Horrors In Commercial Beverages
Commercial beverages are especially toxic due to traces of
solvents left over from the manufacturing process. There are
solvents in decaffeinated beverages, herb tea blends (not single
herb teas), carbonated drinks, beverages with NutrasweetTM, flavored
coffee, diet and health mixes, and fruit juices, even when
the label states “not from concentrate” or “fresh from the orchard,”
or “100% pure.”
It is allowable to use solvents to clean machinery used in
bottling (please look again at page 347)! It is also allowable to
use solvents to make spice oleoresins, which are used as flavoring.
21 CFR 173.240 (4-1-94 Edition) Isopropyl Alcohol.
Isopropyl alcohol may be present in the following foods under
the conditions specified:
(a) In spice oleoresins as a residue from the extraction of
spice, at a level not to exceed 50 parts per million.
(b) In lemon oil as a residue in production of the oil, at a
level not to exceed 6 parts per million.
(c) [Discusses its use in hops extract.]
Here is a summary of other solvents mentioned:
Solvent Allowable residue Paragraph
in spice oleoresins in 21 CFR
Acetone 30 PPM 173.210
Ethylene dichloride 30 PPM 173.230
Methyl alcohol 50 PPM 173.250
Methylene chloride 30 PPM 173.255
Hexane 25 PPM 173.270
Trichloroethylene 30 PPM 173.290
Lawful uses of solvents in food.
I have found all these solvents and others in commercial
beverages! Some of the solvents I have found are just too toxic to
be believed! Yet you can build the test apparatus yourself
buy foods at your grocery store, and tabulate your
own results. I hope you do, and I hope you find that the food in
your area is cleaner than mine! Remember that the Syncrometer
can only determine the presence or absence of something, not the
concentration. There may only be a few parts per billion, but a
sick person trying to get well cannot afford any solvent intake.
For that matter, none of us should tolerate any of these:
• Acetone in carbonated drinks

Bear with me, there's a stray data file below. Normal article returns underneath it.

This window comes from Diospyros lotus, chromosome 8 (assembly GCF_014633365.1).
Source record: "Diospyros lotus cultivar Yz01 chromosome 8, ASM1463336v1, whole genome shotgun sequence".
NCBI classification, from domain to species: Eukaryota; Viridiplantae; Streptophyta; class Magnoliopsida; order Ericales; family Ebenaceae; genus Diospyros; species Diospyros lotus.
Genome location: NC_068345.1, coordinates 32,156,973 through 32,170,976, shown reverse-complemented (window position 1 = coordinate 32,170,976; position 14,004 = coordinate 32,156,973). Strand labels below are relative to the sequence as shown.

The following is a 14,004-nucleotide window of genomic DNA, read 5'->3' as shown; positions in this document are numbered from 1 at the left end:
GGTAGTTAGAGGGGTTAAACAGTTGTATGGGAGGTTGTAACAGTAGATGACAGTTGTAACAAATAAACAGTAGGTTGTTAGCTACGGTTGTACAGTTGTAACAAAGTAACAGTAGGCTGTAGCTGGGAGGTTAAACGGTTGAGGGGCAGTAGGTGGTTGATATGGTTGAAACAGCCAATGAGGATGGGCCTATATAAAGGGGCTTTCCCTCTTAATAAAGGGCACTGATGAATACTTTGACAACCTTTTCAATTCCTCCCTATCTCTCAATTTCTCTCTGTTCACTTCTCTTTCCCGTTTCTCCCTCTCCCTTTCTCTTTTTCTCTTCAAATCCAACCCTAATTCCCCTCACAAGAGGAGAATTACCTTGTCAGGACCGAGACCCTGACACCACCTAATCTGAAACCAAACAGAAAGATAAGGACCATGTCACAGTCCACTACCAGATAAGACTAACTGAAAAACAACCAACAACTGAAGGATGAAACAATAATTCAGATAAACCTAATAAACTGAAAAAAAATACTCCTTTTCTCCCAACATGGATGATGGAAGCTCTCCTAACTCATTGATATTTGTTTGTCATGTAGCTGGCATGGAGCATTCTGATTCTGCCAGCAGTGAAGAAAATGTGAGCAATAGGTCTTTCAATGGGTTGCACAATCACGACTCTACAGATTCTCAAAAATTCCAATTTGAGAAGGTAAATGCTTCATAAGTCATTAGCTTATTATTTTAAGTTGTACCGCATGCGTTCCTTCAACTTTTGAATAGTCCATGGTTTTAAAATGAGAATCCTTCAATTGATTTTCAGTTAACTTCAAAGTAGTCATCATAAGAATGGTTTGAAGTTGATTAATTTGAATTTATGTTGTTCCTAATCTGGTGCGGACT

• Benzene in store-bought drinking water (including distilled),
store-bought fruit juice (including health varieties)
• Carbon tetrachloride in store-bought drinking water
• Decane in health foods and beverages
• Hexanes in decafs
• Hexanedione in flavored foods
• Isophorone in flavored foods
• Methyl butyl ketone and Methyl ethyl ketone in flavored
• Methylene chloride in fruit juice
• Pentane in decafs
• Propyl alcohol in bottled water, commercial fruit juices,
• Toluene and xylene in carbonated drinks
• Trichloroethane (TCE), TC Ethylene in flavored foods
• Wood alcohol (methanol) in carbonated drinks, diet drinks,
herb tea blends, store-bought water, infant formula
If you allowed a tiny drop of kerosene or carpet cleaning
fluid to get into your pet's food every day, wouldn't you expect
your pet to get sick? Why would you not expect to be sick with
these solvents in your daily food? I imagine these solvents are
just tiny amounts, introduced by sterilizing equipment, the
manufacturing process, and adding flavor or color. Flavors and
colors for food must be extracted somehow from the leaves or
bark or beans from which they come. But until safe methods are
invented, such food should be considered unsafe for human
consumption (or pets or livestock!).
Some unsafe beverages.